May 17, 2019

The race to dominate the $1.5 trillion business of moving stuff

Erica Pandey, author of @Work

Illustration: Sarah Grillo/Axios

With robots that can pack orders, an ecosystem of delivery helpers and a fleet of trucks, Amazon is building a shipping juggernaut.

Why it matters: It's not as glossy as space travel or as flashy as AI, but the $1.5 trillion per year business of moving stuff around is one of the most lucrative and complex industries in the U.S. And Amazon is attempting to conquer it.

As we've reported, Amazon has signaled its intent to own shipping:

But unlike e-commerce, where Amazon takes more than half of every online dollar spent in the U.S., logistics is filled with worthy competitors that have dominated the industry for a century and won’t be easy prey.

  • In shipping, FedEx and UPS control the majority of the market, with 22% and 40% shares, respectively.
  • They have mighty forces to move a combined 20 million packages on a typical day, including a fleet of 160,000 cars and trucks all together, along with 900 planes.
  • And there are dozens of smaller players: In warehousing, for instance, DHL and XPO Logistics have sophisticated robotized operations, per a McKinsey Global Institute report.

Although Amazon has "been a big disrupter in other industries, I don’t think that they are going to be a major disrupter in the transportation industry," says Beth Davis-Sramek, a professor at Auburn University.

Look for out-and-out war: If Amazon strengthens its network and stops relying on the big shippers, UPS and FedEx could lose one of their biggest customers, hurting their bottom line. And smaller firms could pick Amazon over them, too. These companies are not going to roll over on their tummies.

  • UPS tells Axios: "Amazon is a good customer, but e-commerce offers many opportunities beyond Amazon. ... We’re building innovative solutions and partnering with e-commerce leaders to serve small, medium and large businesses around the world."
  • FedEx responded: “While there has been significant media interest in what Amazon is doing to expand their in-source delivery capability, this should not be confused as competition with FedEx."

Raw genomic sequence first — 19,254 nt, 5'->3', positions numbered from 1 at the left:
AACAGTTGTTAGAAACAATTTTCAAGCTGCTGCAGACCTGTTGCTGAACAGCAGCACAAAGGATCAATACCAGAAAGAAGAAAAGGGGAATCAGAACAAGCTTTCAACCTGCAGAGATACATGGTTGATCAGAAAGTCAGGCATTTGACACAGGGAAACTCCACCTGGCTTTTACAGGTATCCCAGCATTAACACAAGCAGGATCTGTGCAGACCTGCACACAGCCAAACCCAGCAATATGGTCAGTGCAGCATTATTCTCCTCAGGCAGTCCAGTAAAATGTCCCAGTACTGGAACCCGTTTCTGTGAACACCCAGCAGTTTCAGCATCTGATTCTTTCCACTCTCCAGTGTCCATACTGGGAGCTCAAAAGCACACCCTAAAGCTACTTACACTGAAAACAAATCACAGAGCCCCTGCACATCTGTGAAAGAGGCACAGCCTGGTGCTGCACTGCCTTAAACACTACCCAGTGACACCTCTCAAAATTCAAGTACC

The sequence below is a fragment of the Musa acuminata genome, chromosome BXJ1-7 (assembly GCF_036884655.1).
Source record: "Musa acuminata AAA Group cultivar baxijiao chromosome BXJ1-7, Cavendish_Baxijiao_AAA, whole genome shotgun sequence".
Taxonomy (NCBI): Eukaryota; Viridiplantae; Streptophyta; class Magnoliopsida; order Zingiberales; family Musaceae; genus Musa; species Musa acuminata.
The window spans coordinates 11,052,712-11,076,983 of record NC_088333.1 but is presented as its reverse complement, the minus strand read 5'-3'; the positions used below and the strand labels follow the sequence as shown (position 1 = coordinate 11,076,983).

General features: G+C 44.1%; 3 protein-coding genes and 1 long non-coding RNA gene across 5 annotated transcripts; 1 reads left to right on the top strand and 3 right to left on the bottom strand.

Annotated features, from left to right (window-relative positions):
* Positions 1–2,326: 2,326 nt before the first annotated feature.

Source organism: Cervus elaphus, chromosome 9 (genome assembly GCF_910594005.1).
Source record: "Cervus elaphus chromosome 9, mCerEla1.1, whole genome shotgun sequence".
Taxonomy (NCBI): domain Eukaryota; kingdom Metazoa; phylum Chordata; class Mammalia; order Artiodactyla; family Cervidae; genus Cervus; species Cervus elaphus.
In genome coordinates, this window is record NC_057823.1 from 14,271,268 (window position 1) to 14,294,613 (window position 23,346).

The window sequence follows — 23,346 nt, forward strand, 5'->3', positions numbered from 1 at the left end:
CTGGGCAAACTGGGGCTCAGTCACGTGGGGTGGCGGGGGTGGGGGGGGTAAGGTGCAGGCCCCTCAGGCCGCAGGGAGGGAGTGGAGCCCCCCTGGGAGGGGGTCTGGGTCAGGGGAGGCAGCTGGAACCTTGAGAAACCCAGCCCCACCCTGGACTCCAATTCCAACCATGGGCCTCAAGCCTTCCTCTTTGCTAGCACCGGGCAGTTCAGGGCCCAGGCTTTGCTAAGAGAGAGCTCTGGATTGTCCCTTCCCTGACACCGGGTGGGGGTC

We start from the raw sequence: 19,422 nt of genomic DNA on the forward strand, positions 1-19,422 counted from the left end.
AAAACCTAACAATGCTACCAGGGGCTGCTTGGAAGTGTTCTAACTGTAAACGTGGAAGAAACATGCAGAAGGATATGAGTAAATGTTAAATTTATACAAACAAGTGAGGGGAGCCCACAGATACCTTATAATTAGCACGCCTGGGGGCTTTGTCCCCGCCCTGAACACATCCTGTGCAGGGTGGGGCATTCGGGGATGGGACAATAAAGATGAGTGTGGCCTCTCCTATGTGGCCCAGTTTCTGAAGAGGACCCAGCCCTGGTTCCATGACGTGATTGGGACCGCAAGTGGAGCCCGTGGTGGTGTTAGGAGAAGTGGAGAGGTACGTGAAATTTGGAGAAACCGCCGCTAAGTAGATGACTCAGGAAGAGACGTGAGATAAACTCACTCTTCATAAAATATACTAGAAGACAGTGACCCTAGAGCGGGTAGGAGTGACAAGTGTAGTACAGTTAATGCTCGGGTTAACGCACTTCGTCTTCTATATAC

What's happening: The rise of online retail — and customer demand for speedy delivery — has supercharged the U.S. shipping industry.

  • Despite the massive volumes, shipping remains costly. For every $100 in sales, e-commerce companies spend about $20 on logistics, McKinsey reckons.
  • E-commerce's growing share of U.S. retail will put even more strain on shipping.

To keep up with the fast growth, companies large and small are pouring money into automating logistics, betting that firms that use machines to make deliveries cheaper, faster and more accurate will hit the jackpot.

"The idea is to build the physical internet," says Julian Counihan, founder of Schematic Ventures, an investment fund. "Boxes become bytes that move throughout the supply chain network as seamlessly as data."

The big picture: The logistics industry employs around 15 million people and has the third-highest automation potential of any sector, per McKinsey.

  • This week, Amazon made significant headway with new robots that can box up items, reports Reuters. These machines are beginning to make Amazon more efficient.
  • Still, human labor is required to complete some of the most crucial tasks: handling individual items, picking products off of shelves and arranging them in boxes.

What to watch: The e-commerce giant has long offered shipping to the merchants selling on its site through Fulfillment by Amazon, but it hasn't been able to offer the service at a cheap enough rate to attract big-volume customers, says Ashutosh Dekhne of McKinsey Global Institute. Driving down costs through automation could change that.

But even if Amazon becomes the cheapest and fastest shipper in the country, big retailers may still choose to work pure logistics companies like DHL and XPO, Counihan says.

  • "Amazon is in a unique position in that no other third-party logistics provider also competes with their customers," he says. If retailers that don't already sell on Amazon let the tech giant handle their shipping, they risk handing over valuable data on which products are selling to which markets — information that Amazon can use to sharpen its own retail business.

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